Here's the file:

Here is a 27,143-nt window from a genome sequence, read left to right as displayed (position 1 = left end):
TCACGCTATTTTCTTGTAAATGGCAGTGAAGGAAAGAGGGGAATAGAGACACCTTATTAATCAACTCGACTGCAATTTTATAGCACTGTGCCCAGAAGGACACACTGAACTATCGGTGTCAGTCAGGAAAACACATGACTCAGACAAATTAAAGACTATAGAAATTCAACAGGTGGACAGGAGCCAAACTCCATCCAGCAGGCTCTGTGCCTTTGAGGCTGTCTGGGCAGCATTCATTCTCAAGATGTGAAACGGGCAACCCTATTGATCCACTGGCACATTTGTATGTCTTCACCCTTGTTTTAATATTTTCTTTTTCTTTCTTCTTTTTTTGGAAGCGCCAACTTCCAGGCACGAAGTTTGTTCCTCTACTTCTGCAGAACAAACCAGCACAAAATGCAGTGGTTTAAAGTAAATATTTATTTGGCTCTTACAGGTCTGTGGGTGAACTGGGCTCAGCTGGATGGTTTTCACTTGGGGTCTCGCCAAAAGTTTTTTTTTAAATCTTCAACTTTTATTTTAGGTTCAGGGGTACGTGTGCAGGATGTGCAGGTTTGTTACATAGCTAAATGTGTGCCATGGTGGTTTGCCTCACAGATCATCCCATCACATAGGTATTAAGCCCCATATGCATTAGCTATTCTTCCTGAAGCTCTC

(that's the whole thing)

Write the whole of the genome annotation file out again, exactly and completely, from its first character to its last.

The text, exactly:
Here is a 27,143-nt window from a genome sequence, read left to right as displayed (position 1 = left end):
TCACGCTATTTTCTTGTAAATGGCAGTGAAGGAAAGAGGGGAATAGAGACACCTTATTAATCAACTCGACTGCAATTTTATAGCACTGTGCCCAGAAGGACACACTGAACTATCGGTGTCAGTCAGGAAAACACATGACTCAGACAAATTAAAGACTATAGAAATTCAACAGGTGGACAGGAGCCAAACTCCATCCAGCAGGCTCTGTGCCTTTGAGGCTGTCTGGGCAGCATTCATTCTCAAGATGTGAAACGGGCAACCCTATTGATCCACTGGCACATTTGTATGTCTTCACCCTTGTTTTAATATTTTCTTTTTCTTTCTTCTTTTTTTGGAAGCGCCAACTTCCAGGCACGAAGTTTGTTCCTCTACTTCTGCAGAACAAACCAGCACAAAATGCAGTGGTTTAAAGTAAATATTTATTTGGCTCTTACAGGTCTGTGGGTGAACTGGGCTCAGCTGGATGGTTTTCACTTGGGGTCTCGCCAAAAGTTTTTTTTTAAATCTTCAACTTTTATTTTAGGTTCAGGGGTACGTGTGCAGGATGTGCAGGTTTGTTACATAGCTAAATGTGTGCCATGGTGGTTTGCCTCACAGATCATCCCATCACATAGGTATTAAGCCCCATATGCATTAGCTATTCTTCCTGAAGCTCTC